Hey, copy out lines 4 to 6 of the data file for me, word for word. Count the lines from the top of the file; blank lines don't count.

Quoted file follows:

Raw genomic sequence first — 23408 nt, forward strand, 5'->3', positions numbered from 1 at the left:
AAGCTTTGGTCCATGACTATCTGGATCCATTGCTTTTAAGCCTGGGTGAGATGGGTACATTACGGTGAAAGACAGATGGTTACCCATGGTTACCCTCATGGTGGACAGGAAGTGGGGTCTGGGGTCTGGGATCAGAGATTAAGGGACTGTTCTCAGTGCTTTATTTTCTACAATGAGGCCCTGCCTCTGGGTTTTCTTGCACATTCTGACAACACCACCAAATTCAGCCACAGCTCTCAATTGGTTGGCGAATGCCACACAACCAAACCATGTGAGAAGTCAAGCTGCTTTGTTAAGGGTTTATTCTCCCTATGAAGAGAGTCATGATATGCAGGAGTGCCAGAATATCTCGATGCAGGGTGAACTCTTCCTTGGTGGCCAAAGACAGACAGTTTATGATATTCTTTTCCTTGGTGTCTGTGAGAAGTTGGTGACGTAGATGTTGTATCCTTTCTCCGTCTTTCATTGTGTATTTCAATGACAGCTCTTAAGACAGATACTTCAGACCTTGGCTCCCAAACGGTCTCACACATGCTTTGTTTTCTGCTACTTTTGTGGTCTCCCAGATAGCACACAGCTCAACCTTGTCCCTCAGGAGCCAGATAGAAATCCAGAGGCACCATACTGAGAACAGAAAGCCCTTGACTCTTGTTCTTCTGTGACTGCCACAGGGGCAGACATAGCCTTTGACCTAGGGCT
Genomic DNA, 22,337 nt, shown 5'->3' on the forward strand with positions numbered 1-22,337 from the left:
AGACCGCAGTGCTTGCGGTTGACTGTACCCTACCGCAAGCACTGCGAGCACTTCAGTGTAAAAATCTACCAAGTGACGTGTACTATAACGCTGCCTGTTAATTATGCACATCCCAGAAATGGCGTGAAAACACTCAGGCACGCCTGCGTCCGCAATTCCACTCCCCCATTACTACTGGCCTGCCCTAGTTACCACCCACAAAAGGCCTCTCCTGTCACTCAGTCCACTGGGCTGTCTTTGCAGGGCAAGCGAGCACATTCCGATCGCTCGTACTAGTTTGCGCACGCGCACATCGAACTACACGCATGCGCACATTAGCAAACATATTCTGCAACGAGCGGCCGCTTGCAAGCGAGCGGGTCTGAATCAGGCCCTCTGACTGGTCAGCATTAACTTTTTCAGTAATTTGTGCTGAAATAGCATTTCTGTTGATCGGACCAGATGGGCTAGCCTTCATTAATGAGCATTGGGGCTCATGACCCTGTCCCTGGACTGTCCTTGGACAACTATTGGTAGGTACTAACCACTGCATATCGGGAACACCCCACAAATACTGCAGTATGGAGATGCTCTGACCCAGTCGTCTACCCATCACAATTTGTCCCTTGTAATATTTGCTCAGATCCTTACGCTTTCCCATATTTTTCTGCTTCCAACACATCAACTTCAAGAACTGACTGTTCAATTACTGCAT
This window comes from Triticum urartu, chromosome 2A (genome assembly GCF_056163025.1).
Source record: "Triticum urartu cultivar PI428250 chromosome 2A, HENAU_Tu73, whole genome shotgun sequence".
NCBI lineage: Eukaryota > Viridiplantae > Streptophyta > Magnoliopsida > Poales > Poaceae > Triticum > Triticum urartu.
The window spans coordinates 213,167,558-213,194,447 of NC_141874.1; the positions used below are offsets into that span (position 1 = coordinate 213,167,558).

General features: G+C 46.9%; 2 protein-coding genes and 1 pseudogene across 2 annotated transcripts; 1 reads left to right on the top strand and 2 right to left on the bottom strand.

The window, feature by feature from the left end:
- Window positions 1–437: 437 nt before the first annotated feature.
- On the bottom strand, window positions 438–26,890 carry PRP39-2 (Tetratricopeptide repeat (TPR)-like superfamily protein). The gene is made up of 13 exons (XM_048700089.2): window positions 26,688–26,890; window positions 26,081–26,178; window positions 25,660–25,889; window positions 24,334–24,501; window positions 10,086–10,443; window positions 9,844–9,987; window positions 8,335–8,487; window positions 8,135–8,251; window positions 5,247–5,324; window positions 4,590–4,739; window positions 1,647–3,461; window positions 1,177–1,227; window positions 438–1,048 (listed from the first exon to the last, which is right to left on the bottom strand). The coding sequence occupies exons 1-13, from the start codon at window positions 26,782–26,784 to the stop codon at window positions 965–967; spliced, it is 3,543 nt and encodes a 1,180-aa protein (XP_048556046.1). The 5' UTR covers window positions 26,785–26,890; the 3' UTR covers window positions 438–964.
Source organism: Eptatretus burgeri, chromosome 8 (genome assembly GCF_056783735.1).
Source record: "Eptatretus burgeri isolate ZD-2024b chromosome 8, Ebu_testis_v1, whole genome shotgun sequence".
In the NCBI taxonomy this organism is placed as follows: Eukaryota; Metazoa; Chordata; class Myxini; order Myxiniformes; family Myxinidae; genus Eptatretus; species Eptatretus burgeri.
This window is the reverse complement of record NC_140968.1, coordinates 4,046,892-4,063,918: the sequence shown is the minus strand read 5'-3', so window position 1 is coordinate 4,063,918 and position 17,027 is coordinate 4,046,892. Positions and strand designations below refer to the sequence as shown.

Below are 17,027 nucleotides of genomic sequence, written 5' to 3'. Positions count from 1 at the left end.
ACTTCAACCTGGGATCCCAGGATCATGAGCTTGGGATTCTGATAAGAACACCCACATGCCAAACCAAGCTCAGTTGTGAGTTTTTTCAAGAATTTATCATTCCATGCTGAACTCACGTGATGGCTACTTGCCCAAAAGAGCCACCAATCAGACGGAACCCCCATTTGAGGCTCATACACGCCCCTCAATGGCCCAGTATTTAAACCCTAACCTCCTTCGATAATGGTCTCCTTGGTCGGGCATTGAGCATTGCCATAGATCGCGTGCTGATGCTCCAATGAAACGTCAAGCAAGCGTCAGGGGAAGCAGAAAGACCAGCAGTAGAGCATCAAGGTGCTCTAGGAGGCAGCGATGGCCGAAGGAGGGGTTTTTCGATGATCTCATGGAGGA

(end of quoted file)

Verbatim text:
AGACCGCAGTGCTTGCGGTTGACTGTACCCTACCGCAAGCACTGCGAGCACTTCAGTGTAAAAATCTACCAAGTGACGTGTACTATAACGCTGCCTGTTAATTATGCACATCCCAGAAATGGCGTGAAAACACTCAGGCACGCCTGCGTCCGCAATTCCACTCCCCCATTACTACTGGCCTGCCCTAGTTACCACCCACAAAAGGCCTCTCCTGTCACTCAGTCCACTGGGCTGTCTTTGCAGGGCAAGCGAGCACATTCCGATCGCTCGTACTAGTTTGCGCACGCGCACATCGAACTACACGCATGCGCACATTAGCAAACATATTCTGCAACGAGCGGCCGCTTGCAAGCGAGCGGGTCTGAATCAGGCCCTCTGACTGGTCAGCATTAACTTTTTCAGTAATTTGTGCTGAAATAGCATTTCTGTTGATCGGACCAGATGGGCTAGCCTTCATTAATGAGCATTGGGGCTCATGACCCTGTCCCTGGACTGTCCTTGGACAACTATTGGTAGGTACTAACCACTGCATATCGGGAACACCCCACAAATACTGCAGTATGGAGATGCTCTGACCCAGTCGTCTACCCATCACAATTTGTCCCTTGTAATATTTGCTCAGATCCTTACGCTTTCCCATATTTTTCTGCTTCCAACACATCAACTTCAAGAACTGACTGTTCAATTACTGCAT
This window comes from Triticum urartu, chromosome 2A (genome assembly GCF_056163025.1).
Source record: "Triticum urartu cultivar PI428250 chromosome 2A, HENAU_Tu73, whole genome shotgun sequence".